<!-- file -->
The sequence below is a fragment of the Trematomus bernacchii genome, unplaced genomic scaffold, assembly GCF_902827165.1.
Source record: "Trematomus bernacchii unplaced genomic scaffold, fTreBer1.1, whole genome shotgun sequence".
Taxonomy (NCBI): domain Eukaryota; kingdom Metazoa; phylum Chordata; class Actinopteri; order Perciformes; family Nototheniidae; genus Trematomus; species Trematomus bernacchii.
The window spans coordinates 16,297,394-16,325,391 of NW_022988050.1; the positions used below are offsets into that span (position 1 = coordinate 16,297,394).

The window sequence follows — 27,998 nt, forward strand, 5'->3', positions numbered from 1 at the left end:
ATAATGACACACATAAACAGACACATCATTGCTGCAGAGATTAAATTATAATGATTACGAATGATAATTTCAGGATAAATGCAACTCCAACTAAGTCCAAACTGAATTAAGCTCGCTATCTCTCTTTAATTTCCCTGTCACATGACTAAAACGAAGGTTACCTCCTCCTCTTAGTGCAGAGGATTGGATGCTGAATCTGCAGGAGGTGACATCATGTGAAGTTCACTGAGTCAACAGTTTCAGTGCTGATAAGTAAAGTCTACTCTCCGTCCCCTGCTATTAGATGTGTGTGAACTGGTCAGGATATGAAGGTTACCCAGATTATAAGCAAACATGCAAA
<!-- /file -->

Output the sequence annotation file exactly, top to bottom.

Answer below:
The sequence below is a fragment of the Trematomus bernacchii genome, unplaced genomic scaffold, assembly GCF_902827165.1.
Source record: "Trematomus bernacchii unplaced genomic scaffold, fTreBer1.1, whole genome shotgun sequence".
Taxonomy (NCBI): domain Eukaryota; kingdom Metazoa; phylum Chordata; class Actinopteri; order Perciformes; family Nototheniidae; genus Trematomus; species Trematomus bernacchii.
The window spans coordinates 16,297,394-16,325,391 of NW_022988050.1; the positions used below are offsets into that span (position 1 = coordinate 16,297,394).

The window sequence follows — 27,998 nt, forward strand, 5'->3', positions numbered from 1 at the left end:
ATAATGACACACATAAACAGACACATCATTGCTGCAGAGATTAAATTATAATGATTACGAATGATAATTTCAGGATAAATGCAACTCCAACTAAGTCCAAACTGAATTAAGCTCGCTATCTCTCTTTAATTTCCCTGTCACATGACTAAAACGAAGGTTACCTCCTCCTCTTAGTGCAGAGGATTGGATGCTGAATCTGCAGGAGGTGACATCATGTGAAGTTCACTGAGTCAACAGTTTCAGTGCTGATAAGTAAAGTCTACTCTCCGTCCCCTGCTATTAGATGTGTGTGAACTGGTCAGGATATGAAGGTTACCCAGATTATAAGCAAACATGCAAA